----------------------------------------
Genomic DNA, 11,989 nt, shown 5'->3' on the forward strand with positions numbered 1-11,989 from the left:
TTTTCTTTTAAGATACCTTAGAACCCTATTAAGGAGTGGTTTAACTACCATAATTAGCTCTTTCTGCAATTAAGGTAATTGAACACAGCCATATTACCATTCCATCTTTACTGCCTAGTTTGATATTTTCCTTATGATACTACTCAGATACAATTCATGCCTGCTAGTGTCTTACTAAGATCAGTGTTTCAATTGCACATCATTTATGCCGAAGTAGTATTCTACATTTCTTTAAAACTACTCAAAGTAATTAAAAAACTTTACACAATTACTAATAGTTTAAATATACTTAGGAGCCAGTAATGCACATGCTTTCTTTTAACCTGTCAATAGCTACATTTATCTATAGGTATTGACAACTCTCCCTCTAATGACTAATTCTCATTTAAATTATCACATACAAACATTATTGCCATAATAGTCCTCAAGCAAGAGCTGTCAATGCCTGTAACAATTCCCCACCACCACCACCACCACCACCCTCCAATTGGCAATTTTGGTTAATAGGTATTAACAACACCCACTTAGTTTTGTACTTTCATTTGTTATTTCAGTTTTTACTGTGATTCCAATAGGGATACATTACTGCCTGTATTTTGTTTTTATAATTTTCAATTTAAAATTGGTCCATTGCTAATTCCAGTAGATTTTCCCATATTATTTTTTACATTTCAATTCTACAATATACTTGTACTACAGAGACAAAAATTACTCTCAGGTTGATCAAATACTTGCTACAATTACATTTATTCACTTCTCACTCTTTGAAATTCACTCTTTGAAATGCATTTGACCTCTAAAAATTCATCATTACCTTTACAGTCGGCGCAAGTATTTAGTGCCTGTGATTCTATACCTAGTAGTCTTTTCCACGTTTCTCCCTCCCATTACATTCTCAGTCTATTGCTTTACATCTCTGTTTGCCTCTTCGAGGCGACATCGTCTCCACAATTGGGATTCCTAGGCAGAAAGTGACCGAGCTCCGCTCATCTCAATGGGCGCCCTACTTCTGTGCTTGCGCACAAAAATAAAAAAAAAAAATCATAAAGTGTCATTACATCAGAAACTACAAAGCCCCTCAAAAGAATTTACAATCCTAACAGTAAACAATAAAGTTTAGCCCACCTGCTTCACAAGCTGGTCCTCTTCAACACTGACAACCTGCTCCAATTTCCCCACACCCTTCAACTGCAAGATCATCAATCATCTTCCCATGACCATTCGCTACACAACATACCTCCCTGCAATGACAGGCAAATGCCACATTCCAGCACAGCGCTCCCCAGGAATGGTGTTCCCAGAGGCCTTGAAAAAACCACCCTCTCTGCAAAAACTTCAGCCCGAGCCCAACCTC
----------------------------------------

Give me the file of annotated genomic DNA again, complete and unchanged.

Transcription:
Genomic DNA, 11,989 nt, shown 5'->3' on the forward strand with positions numbered 1-11,989 from the left:
TTTTCTTTTAAGATACCTTAGAACCCTATTAAGGAGTGGTTTAACTACCATAATTAGCTCTTTCTGCAATTAAGGTAATTGAACACAGCCATATTACCATTCCATCTTTACTGCCTAGTTTGATATTTTCCTTATGATACTACTCAGATACAATTCATGCCTGCTAGTGTCTTACTAAGATCAGTGTTTCAATTGCACATCATTTATGCCGAAGTAGTATTCTACATTTCTTTAAAACTACTCAAAGTAATTAAAAAACTTTACACAATTACTAATAGTTTAAATATACTTAGGAGCCAGTAATGCACATGCTTTCTTTTAACCTGTCAATAGCTACATTTATCTATAGGTATTGACAACTCTCCCTCTAATGACTAATTCTCATTTAAATTATCACATACAAACATTATTGCCATAATAGTCCTCAAGCAAGAGCTGTCAATGCCTGTAACAATTCCCCACCACCACCACCACCACCACCCTCCAATTGGCAATTTTGGTTAATAGGTATTAACAACACCCACTTAGTTTTGTACTTTCATTTGTTATTTCAGTTTTTACTGTGATTCCAATAGGGATACATTACTGCCTGTATTTTGTTTTTATAATTTTCAATTTAAAATTGGTCCATTGCTAATTCCAGTAGATTTTCCCATATTATTTTTTACATTTCAATTCTACAATATACTTGTACTACAGAGACAAAAATTACTCTCAGGTTGATCAAATACTTGCTACAATTACATTTATTCACTTCTCACTCTTTGAAATTCACTCTTTGAAATGCATTTGACCTCTAAAAATTCATCATTACCTTTACAGTCGGCGCAAGTATTTAGTGCCTGTGATTCTATACCTAGTAGTCTTTTCCACGTTTCTCCCTCCCATTACATTCTCAGTCTATTGCTTTACATCTCTGTTTGCCTCTTCGAGGCGACATCGTCTCCACAATTGGGATTCCTAGGCAGAAAGTGACCGAGCTCCGCTCATCTCAATGGGCGCCCTACTTCTGTGCTTGCGCACAAAAATAAAAAAAAAAAATCATAAAGTGTCATTACATCAGAAACTACAAAGCCCCTCAAAAGAATTTACAATCCTAACAGTAAACAATAAAGTTTAGCCCACCTGCTTCACAAGCTGGTCCTCTTCAACACTGACAACCTGCTCCAATTTCCCCACACCCTTCAACTGCAAGATCATCAATCATCTTCCCATGACCATTCGCTACACAACATACCTCCCTGCAATGACAGGCAAATGCCACATTCCAGCACAGCGCTCCCCAGGAATGGTGTTCCCAGAGGCCTTGAAAAAACCACCCTCTCTGCAAAAACTTCAGCCCGAGCCCAACCTC